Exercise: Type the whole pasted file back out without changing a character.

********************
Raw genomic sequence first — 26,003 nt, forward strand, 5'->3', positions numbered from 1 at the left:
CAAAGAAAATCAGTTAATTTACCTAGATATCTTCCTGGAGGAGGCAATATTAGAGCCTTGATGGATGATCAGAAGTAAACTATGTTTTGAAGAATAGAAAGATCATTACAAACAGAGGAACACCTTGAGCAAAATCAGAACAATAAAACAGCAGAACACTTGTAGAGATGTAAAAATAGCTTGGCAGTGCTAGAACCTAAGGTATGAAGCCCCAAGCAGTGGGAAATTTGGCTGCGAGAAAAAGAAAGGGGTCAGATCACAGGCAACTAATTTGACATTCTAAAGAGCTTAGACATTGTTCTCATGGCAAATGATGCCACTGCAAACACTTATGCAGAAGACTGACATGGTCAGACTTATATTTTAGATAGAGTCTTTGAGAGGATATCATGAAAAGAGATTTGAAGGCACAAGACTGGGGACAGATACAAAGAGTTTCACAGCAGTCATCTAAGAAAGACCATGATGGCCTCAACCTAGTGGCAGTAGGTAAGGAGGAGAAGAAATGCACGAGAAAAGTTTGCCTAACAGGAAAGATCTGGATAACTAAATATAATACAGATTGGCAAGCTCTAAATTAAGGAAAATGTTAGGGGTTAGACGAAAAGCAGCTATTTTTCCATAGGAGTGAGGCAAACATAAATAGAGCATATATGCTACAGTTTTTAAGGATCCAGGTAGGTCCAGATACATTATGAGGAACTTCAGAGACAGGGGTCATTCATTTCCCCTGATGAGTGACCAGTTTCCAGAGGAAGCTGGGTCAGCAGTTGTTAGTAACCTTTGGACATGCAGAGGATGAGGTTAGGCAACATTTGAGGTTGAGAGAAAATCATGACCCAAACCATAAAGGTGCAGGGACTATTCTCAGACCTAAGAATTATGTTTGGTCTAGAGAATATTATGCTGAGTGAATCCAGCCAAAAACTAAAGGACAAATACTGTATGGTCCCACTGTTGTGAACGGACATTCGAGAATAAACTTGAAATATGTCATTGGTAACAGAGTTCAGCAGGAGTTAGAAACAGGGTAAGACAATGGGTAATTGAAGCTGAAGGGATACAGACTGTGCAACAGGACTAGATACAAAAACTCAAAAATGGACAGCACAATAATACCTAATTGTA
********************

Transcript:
Raw genomic sequence first — 26,003 nt, forward strand, 5'->3', positions numbered from 1 at the left:
CAAAGAAAATCAGTTAATTTACCTAGATATCTTCCTGGAGGAGGCAATATTAGAGCCTTGATGGATGATCAGAAGTAAACTATGTTTTGAAGAATAGAAAGATCATTACAAACAGAGGAACACCTTGAGCAAAATCAGAACAATAAAACAGCAGAACACTTGTAGAGATGTAAAAATAGCTTGGCAGTGCTAGAACCTAAGGTATGAAGCCCCAAGCAGTGGGAAATTTGGCTGCGAGAAAAAGAAAGGGGTCAGATCACAGGCAACTAATTTGACATTCTAAAGAGCTTAGACATTGTTCTCATGGCAAATGATGCCACTGCAAACACTTATGCAGAAGACTGACATGGTCAGACTTATATTTTAGATAGAGTCTTTGAGAGGATATCATGAAAAGAGATTTGAAGGCACAAGACTGGGGACAGATACAAAGAGTTTCACAGCAGTCATCTAAGAAAGACCATGATGGCCTCAACCTAGTGGCAGTAGGTAAGGAGGAGAAGAAATGCACGAGAAAAGTTTGCCTAACAGGAAAGATCTGGATAACTAAATATAATACAGATTGGCAAGCTCTAAATTAAGGAAAATGTTAGGGGTTAGACGAAAAGCAGCTATTTTTCCATAGGAGTGAGGCAAACATAAATAGAGCATATATGCTACAGTTTTTAAGGATCCAGGTAGGTCCAGATACATTATGAGGAACTTCAGAGACAGGGGTCATTCATTTCCCCTGATGAGTGACCAGTTTCCAGAGGAAGCTGGGTCAGCAGTTGTTAGTAACCTTTGGACATGCAGAGGATGAGGTTAGGCAACATTTGAGGTTGAGAGAAAATCATGACCCAAACCATAAAGGTGCAGGGACTATTCTCAGACCTAAGAATTATGTTTGGTCTAGAGAATATTATGCTGAGTGAATCCAGCCAAAAACTAAAGGACAAATACTGTATGGTCCCACTGTTGTGAACGGACATTCGAGAATAAACTTGAAATATGTCATTGGTAACAGAGTTCAGCAGGAGTTAGAAACAGGGTAAGACAATGGGTAATTGAAGCTGAAGGGATACAGACTGTGCAACAGGACTAGATACAAAAACTCAAAAATGGACAGCACAATAATACCTAATTGTA